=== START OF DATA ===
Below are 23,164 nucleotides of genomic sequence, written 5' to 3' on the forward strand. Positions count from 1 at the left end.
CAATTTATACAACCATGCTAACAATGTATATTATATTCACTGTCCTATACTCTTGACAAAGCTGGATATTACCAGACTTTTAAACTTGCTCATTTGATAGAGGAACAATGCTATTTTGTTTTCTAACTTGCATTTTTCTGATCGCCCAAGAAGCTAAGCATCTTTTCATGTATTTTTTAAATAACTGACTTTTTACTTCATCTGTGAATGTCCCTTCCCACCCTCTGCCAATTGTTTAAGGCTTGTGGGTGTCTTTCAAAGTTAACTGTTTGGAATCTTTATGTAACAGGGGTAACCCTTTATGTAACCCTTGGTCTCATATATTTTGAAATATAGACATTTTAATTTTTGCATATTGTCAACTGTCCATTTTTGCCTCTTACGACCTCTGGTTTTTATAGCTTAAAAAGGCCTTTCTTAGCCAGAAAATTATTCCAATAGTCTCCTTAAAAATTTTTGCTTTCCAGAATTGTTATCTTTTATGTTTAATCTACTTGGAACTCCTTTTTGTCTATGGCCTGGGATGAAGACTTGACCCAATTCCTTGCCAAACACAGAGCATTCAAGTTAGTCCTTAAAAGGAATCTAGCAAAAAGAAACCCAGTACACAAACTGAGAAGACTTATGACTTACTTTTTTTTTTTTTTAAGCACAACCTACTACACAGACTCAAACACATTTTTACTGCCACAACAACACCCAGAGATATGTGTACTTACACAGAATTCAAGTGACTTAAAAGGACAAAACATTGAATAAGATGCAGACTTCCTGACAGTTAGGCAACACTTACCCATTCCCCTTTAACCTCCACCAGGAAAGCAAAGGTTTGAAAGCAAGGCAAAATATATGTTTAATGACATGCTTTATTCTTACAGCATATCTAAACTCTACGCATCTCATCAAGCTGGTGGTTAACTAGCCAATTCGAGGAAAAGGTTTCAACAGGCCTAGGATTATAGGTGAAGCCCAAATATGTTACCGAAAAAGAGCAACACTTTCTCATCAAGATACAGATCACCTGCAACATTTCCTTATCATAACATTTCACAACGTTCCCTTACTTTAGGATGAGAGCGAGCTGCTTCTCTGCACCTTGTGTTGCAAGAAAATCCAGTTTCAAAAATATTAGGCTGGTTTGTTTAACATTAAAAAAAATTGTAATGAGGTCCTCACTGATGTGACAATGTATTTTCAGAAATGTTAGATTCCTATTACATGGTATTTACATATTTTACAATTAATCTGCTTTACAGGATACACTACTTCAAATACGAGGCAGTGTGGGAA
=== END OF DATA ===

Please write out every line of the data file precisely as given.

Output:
Below are 23,164 nucleotides of genomic sequence, written 5' to 3' on the forward strand. Positions count from 1 at the left end.
CAATTTATACAACCATGCTAACAATGTATATTATATTCACTGTCCTATACTCTTGACAAAGCTGGATATTACCAGACTTTTAAACTTGCTCATTTGATAGAGGAACAATGCTATTTTGTTTTCTAACTTGCATTTTTCTGATCGCCCAAGAAGCTAAGCATCTTTTCATGTATTTTTTAAATAACTGACTTTTTACTTCATCTGTGAATGTCCCTTCCCACCCTCTGCCAATTGTTTAAGGCTTGTGGGTGTCTTTCAAAGTTAACTGTTTGGAATCTTTATGTAACAGGGGTAACCCTTTATGTAACCCTTGGTCTCATATATTTTGAAATATAGACATTTTAATTTTTGCATATTGTCAACTGTCCATTTTTGCCTCTTACGACCTCTGGTTTTTATAGCTTAAAAAGGCCTTTCTTAGCCAGAAAATTATTCCAATAGTCTCCTTAAAAATTTTTGCTTTCCAGAATTGTTATCTTTTATGTTTAATCTACTTGGAACTCCTTTTTGTCTATGGCCTGGGATGAAGACTTGACCCAATTCCTTGCCAAACACAGAGCATTCAAGTTAGTCCTTAAAAGGAATCTAGCAAAAAGAAACCCAGTACACAAACTGAGAAGACTTATGACTTACTTTTTTTTTTTTTTAAGCACAACCTACTACACAGACTCAAACACATTTTTACTGCCACAACAACACCCAGAGATATGTGTACTTACACAGAATTCAAGTGACTTAAAAGGACAAAACATTGAATAAGATGCAGACTTCCTGACAGTTAGGCAACACTTACCCATTCCCCTTTAACCTCCACCAGGAAAGCAAAGGTTTGAAAGCAAGGCAAAATATATGTTTAATGACATGCTTTATTCTTACAGCATATCTAAACTCTACGCATCTCATCAAGCTGGTGGTTAACTAGCCAATTCGAGGAAAAGGTTTCAACAGGCCTAGGATTATAGGTGAAGCCCAAATATGTTACCGAAAAAGAGCAACACTTTCTCATCAAGATACAGATCACCTGCAACATTTCCTTATCATAACATTTCACAACGTTCCCTTACTTTAGGATGAGAGCGAGCTGCTTCTCTGCACCTTGTGTTGCAAGAAAATCCAGTTTCAAAAATATTAGGCTGGTTTGTTTAACATTAAAAAAAATTGTAATGAGGTCCTCACTGATGTGACAATGTATTTTCAGAAATGTTAGATTCCTATTACATGGTATTTACATATTTTACAATTAATCTGCTTTACAGGATACACTACTTCAAATACGAGGCAGTGTGGGAA